Rashi explains that the ass upon which Moshe placed Tziporah was a special donkey, designated for this purpose. This was the same ass which Avraham had saddled for the purpose of traveling to bind Yitzchak on Mount Moriah, and this, too, is the ass upon which King Mashiach will be revealed, as it states, “A poor person riding on a donkey.[10] It is not by chance that Tziporah is placed upon the same donkey which Mashiach will ride. It is suitable that Tziporah, being so refined and alive – detached from the material – should ride the donkey, “chamor” which also means “material” in Hebrew. “Sitting on top of the donkey” means that she was above the material. She was a spiritual being – a bird that could fly. It is Moshe who placed her on that donkey, indicating that the redemption takes place when the men will place the women on top of the material. One the way to redemption, men must allow women to rise to the top. They must give women their spiritual space. Moshe’s placing Tziporah on the donkey at the verge of the redemption from Egypt, moreover, alludes to the important role women play in the redemption process.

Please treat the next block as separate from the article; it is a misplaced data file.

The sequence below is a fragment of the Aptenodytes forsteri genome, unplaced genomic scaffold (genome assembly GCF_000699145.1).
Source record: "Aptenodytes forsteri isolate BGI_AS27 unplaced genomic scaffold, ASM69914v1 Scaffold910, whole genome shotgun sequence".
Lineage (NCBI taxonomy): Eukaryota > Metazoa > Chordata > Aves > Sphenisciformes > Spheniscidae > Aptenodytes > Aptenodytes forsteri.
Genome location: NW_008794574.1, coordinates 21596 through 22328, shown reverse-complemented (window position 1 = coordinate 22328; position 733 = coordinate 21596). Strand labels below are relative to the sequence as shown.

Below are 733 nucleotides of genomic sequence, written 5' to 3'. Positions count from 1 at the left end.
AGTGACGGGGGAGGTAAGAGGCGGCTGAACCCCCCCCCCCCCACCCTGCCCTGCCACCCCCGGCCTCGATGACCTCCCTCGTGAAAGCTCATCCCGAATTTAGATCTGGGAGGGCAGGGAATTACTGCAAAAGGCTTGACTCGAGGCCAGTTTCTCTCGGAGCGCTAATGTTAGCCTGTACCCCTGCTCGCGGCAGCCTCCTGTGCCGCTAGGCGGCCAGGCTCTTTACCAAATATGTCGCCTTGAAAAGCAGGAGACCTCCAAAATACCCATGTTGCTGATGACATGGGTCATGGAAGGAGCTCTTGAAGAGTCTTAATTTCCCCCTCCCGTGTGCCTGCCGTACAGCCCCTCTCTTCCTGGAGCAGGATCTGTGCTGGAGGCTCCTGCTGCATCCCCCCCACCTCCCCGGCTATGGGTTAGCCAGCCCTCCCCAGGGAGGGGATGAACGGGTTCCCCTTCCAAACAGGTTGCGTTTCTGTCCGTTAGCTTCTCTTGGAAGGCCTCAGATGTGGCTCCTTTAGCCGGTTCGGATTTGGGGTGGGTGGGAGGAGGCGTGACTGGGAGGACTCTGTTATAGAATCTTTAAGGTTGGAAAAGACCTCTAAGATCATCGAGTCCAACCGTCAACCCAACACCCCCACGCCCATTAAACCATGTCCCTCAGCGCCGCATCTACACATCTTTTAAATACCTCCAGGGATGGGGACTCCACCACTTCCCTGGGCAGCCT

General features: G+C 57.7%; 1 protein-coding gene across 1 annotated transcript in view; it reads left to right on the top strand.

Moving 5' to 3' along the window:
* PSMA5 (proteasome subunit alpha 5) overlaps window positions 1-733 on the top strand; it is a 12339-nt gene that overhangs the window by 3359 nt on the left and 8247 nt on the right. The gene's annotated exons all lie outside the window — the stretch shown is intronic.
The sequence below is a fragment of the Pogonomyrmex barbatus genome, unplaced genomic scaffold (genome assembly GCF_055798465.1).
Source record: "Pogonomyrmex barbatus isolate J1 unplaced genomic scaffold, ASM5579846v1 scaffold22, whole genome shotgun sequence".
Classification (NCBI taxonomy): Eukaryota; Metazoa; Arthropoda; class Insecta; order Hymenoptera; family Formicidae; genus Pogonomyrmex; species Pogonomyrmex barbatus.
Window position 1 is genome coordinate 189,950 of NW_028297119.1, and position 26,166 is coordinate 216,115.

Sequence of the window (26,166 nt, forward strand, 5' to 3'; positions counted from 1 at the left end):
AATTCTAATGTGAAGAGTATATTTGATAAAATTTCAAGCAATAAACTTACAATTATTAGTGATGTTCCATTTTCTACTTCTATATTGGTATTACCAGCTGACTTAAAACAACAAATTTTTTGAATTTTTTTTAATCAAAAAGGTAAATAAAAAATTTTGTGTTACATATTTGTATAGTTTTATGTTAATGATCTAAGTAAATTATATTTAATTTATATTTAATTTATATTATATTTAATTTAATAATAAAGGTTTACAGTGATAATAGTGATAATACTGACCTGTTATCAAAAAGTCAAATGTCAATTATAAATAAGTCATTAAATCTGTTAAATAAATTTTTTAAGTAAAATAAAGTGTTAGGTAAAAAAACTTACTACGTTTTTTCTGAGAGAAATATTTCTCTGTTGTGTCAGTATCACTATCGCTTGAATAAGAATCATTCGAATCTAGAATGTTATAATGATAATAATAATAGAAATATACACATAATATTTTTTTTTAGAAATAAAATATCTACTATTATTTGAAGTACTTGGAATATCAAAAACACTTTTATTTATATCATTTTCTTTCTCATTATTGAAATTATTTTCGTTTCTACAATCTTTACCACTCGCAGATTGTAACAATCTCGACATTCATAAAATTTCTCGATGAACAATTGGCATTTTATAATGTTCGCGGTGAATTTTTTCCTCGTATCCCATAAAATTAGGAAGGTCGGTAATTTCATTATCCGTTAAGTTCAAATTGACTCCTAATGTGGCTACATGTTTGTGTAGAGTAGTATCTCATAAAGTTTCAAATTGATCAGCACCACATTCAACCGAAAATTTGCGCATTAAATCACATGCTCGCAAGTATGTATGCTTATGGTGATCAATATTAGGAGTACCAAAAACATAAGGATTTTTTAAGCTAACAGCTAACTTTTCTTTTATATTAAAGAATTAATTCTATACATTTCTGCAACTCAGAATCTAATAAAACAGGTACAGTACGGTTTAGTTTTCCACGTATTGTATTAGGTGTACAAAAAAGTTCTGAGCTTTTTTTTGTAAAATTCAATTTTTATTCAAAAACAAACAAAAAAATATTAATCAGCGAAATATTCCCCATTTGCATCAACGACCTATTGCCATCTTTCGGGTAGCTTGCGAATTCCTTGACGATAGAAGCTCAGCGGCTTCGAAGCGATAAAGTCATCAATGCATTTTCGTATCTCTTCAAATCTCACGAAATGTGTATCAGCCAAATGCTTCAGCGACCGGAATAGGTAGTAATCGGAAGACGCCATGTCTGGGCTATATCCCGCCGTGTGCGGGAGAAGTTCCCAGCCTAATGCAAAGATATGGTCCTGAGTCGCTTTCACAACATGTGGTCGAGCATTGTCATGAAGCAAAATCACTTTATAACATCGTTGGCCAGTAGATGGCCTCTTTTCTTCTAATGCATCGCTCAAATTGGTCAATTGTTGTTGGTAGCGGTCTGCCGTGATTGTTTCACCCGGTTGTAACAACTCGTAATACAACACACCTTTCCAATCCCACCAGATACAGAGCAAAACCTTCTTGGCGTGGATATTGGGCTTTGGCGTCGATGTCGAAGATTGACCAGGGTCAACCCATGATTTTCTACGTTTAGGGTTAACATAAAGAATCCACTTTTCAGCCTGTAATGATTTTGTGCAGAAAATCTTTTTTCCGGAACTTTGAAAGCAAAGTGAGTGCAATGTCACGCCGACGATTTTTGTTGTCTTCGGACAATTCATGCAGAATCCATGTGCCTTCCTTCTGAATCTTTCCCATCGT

Saving her Husband on the Spot להציל בעלה במקום